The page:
And as pandemic restrictions have loosened, she reports, farm tours and related experiences are once again in high demand. “People want to know where their food comes from, and they love that interaction with the farmers.”
In that sense, direct marketing to consumers also fits with other aspects of Lengnick’s resilience model: forging strong community bonds, increasing the consumption of healthy foods and helping support farms when their usual revenue streams dry up.
The corporate factor
At the same time, Lengnick underscores the importance of traditional retail outlets such as grocery stores.
“I don’t know of any legitimate thinking that does not include supermarkets,” she clarifies. “The question isn’t how do we kill the big food companies? The question is how do we bring them along into this vision?”
Ingles Markets chose not to comment for this story, a policy that Lengnick and Nicholie say is common among large-scale food-related businesses. However, both women also cite key ways that Ingles supports the local food system. “They are the largest purchaser of local food in the whole region,” Nicholie points out. And since 2007, she continues, the company has taken steps that have made it easier for local farmers to supply its stores.
“At one point, if you were a farmer that wanted to sell to Ingles, you had to provide enough volume to serve hundreds of stores,” Nicholie explains. But more recently, “They localized some of those purchasing decisions so that [WNC growers] could sell to four or five Ingles.”
Lengnick, meanwhile, points to Ingles’ ownership of Milkco, the region’s last remaining milk bottling company, which the grocery chain bought from Sealtest in 1982. In the 1950s, there were 22 such plants, according to Milkco’s website, and the bulk of the company’s current suppliers are within 150 miles of the facility.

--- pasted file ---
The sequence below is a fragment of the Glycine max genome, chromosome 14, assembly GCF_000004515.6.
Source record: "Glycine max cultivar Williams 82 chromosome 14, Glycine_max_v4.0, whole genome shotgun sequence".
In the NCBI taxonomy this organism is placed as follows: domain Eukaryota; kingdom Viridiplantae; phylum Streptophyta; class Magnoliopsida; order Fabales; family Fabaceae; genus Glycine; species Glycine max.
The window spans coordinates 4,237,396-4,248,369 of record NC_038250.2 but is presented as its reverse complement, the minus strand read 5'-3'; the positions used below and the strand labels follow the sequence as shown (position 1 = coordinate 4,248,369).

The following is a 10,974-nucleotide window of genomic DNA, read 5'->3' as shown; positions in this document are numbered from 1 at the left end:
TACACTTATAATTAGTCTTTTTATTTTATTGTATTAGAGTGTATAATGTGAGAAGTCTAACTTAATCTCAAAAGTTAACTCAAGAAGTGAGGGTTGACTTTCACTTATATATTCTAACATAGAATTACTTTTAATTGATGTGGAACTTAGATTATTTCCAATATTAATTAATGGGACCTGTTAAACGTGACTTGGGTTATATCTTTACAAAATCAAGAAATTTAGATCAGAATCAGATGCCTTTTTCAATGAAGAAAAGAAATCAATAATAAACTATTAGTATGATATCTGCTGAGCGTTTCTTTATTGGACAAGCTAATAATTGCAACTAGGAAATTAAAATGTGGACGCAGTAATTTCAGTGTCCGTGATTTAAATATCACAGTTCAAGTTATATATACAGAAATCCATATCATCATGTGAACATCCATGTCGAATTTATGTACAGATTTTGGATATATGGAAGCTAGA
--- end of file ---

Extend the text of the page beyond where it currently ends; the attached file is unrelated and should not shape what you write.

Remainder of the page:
“Those seeds of resilience are so important for us to begin to care for,” she says. “No matter what else Ingles does, they have supported a local dairy economy here.”
On its own , the grocery chain also touts its 1.6 million-square-foot distribution warehouse in Black Mountain, strategically sited within 250 miles of the company’s more than 200 stores. The massive facility enables Ingles to process more than 2 million cases of perishables and groceries per week while typically keeping some 70,000 pallets of product on hand, the website notes.
Still, while the site stresses both the freshness of the company’s produce and the organics on offer, it doesn’t identify the local farmers who supply its stores. And in those outlets, notes Nicholie, it’s not always easy to tell which products are local.
Whole Foods, too, declined to comment for this article. The chain’s website says, “About 25% of the produce sold at our stores comes from local farms.” However, the site goes on to say, “Our stores across the nation define ‘local’ one community at a time. For some, ‘local’ means within the state, while for others it means within a certain mile radius, which may include a bordering state or two.” An informal survey of products labeled local that were available at the Merrimon Avenue store turned up some coming from Charlotte, Raleigh and even Georgia.
Close to home
To fund his purchase of the additional acres of Creekside Farm, Turner fastened on an idea he’d come across during his research: an “agrihood,” a residential community built around a farm. According to Civil Eats, a California-based nonprofit news outlet, there are about 200 agrihoods in the U.S., including two in Western North Carolina.